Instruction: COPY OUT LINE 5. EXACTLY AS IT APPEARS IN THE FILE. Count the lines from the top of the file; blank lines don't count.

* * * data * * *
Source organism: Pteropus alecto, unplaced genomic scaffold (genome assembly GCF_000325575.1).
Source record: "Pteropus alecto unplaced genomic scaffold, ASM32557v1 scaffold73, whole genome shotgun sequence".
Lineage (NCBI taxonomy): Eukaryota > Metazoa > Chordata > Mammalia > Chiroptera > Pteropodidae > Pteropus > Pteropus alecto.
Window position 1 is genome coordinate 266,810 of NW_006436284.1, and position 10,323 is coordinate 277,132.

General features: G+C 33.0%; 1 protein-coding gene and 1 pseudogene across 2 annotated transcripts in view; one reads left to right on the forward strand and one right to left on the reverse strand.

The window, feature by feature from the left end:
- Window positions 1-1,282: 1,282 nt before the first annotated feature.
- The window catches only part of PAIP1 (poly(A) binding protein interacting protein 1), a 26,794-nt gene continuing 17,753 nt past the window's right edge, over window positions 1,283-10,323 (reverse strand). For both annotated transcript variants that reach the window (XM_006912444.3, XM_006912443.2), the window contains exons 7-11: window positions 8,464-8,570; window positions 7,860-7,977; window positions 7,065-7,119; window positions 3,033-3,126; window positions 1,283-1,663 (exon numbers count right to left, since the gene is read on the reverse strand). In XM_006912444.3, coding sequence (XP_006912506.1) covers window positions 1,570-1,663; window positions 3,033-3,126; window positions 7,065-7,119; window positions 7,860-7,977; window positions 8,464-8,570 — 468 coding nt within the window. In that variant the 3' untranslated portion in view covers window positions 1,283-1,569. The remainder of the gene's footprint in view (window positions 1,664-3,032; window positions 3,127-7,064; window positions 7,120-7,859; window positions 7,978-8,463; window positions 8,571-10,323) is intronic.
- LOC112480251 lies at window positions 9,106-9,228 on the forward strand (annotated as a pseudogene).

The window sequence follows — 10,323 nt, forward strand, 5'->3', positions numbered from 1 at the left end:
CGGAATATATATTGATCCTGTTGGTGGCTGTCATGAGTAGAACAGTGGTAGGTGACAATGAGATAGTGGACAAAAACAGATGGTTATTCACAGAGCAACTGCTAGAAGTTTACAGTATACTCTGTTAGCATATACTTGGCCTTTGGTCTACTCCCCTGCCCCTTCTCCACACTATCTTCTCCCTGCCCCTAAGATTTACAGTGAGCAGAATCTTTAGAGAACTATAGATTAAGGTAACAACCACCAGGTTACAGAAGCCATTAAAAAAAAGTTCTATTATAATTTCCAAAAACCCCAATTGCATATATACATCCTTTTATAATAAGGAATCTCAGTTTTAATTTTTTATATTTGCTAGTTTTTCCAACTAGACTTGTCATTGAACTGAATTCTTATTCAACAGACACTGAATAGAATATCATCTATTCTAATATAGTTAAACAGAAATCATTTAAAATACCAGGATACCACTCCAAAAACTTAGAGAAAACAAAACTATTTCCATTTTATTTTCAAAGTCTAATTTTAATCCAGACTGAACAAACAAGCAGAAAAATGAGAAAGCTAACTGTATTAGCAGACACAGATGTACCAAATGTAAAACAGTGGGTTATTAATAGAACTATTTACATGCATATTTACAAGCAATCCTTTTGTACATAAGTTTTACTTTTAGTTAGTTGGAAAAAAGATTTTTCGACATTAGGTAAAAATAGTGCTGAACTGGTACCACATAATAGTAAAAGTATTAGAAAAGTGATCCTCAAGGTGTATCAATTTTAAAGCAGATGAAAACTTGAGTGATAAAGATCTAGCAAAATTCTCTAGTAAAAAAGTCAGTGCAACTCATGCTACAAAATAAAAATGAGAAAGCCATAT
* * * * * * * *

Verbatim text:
General features: G+C 33.0%; 1 protein-coding gene and 1 pseudogene across 2 annotated transcripts in view; one reads left to right on the forward strand and one right to left on the reverse strand.